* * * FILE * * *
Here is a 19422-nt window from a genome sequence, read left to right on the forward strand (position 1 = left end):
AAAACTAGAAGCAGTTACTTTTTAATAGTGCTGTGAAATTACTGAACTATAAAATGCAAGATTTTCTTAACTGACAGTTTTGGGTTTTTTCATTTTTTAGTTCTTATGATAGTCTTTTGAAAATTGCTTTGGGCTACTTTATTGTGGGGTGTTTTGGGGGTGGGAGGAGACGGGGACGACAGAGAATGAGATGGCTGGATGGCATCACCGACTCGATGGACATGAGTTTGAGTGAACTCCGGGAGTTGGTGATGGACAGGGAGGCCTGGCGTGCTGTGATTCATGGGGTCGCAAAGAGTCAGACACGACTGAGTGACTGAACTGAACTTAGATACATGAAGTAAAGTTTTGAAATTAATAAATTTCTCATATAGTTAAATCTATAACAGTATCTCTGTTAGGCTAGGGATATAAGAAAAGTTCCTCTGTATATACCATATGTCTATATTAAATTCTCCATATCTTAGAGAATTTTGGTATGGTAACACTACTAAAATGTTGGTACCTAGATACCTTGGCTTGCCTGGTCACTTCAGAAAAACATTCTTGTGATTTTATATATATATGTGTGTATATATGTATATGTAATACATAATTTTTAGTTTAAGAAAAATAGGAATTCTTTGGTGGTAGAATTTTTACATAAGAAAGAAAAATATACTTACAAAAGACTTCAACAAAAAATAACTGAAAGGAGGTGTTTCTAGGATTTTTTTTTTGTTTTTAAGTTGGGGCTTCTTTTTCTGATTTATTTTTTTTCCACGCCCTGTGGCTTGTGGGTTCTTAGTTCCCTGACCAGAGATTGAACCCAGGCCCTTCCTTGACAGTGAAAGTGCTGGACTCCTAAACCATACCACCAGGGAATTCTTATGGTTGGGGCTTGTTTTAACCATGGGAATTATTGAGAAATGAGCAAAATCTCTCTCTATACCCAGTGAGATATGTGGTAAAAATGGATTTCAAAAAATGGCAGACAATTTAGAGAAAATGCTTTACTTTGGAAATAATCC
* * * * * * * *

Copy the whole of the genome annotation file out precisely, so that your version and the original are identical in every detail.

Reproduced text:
Here is a 19422-nt window from a genome sequence, read left to right on the forward strand (position 1 = left end):
AAAACTAGAAGCAGTTACTTTTTAATAGTGCTGTGAAATTACTGAACTATAAAATGCAAGATTTTCTTAACTGACAGTTTTGGGTTTTTTCATTTTTTAGTTCTTATGATAGTCTTTTGAAAATTGCTTTGGGCTACTTTATTGTGGGGTGTTTTGGGGGTGGGAGGAGACGGGGACGACAGAGAATGAGATGGCTGGATGGCATCACCGACTCGATGGACATGAGTTTGAGTGAACTCCGGGAGTTGGTGATGGACAGGGAGGCCTGGCGTGCTGTGATTCATGGGGTCGCAAAGAGTCAGACACGACTGAGTGACTGAACTGAACTTAGATACATGAAGTAAAGTTTTGAAATTAATAAATTTCTCATATAGTTAAATCTATAACAGTATCTCTGTTAGGCTAGGGATATAAGAAAAGTTCCTCTGTATATACCATATGTCTATATTAAATTCTCCATATCTTAGAGAATTTTGGTATGGTAACACTACTAAAATGTTGGTACCTAGATACCTTGGCTTGCCTGGTCACTTCAGAAAAACATTCTTGTGATTTTATATATATATGTGTGTATATATGTATATGTAATACATAATTTTTAGTTTAAGAAAAATAGGAATTCTTTGGTGGTAGAATTTTTACATAAGAAAGAAAAATATACTTACAAAAGACTTCAACAAAAAATAACTGAAAGGAGGTGTTTCTAGGATTTTTTTTTTGTTTTTAAGTTGGGGCTTCTTTTTCTGATTTATTTTTTTTCCACGCCCTGTGGCTTGTGGGTTCTTAGTTCCCTGACCAGAGATTGAACCCAGGCCCTTCCTTGACAGTGAAAGTGCTGGACTCCTAAACCATACCACCAGGGAATTCTTATGGTTGGGGCTTGTTTTAACCATGGGAATTATTGAGAAATGAGCAAAATCTCTCTCTATACCCAGTGAGATATGTGGTAAAAATGGATTTCAAAAAATGGCAGACAATTTAGAGAAAATGCTTTACTTTGGAAATAATCC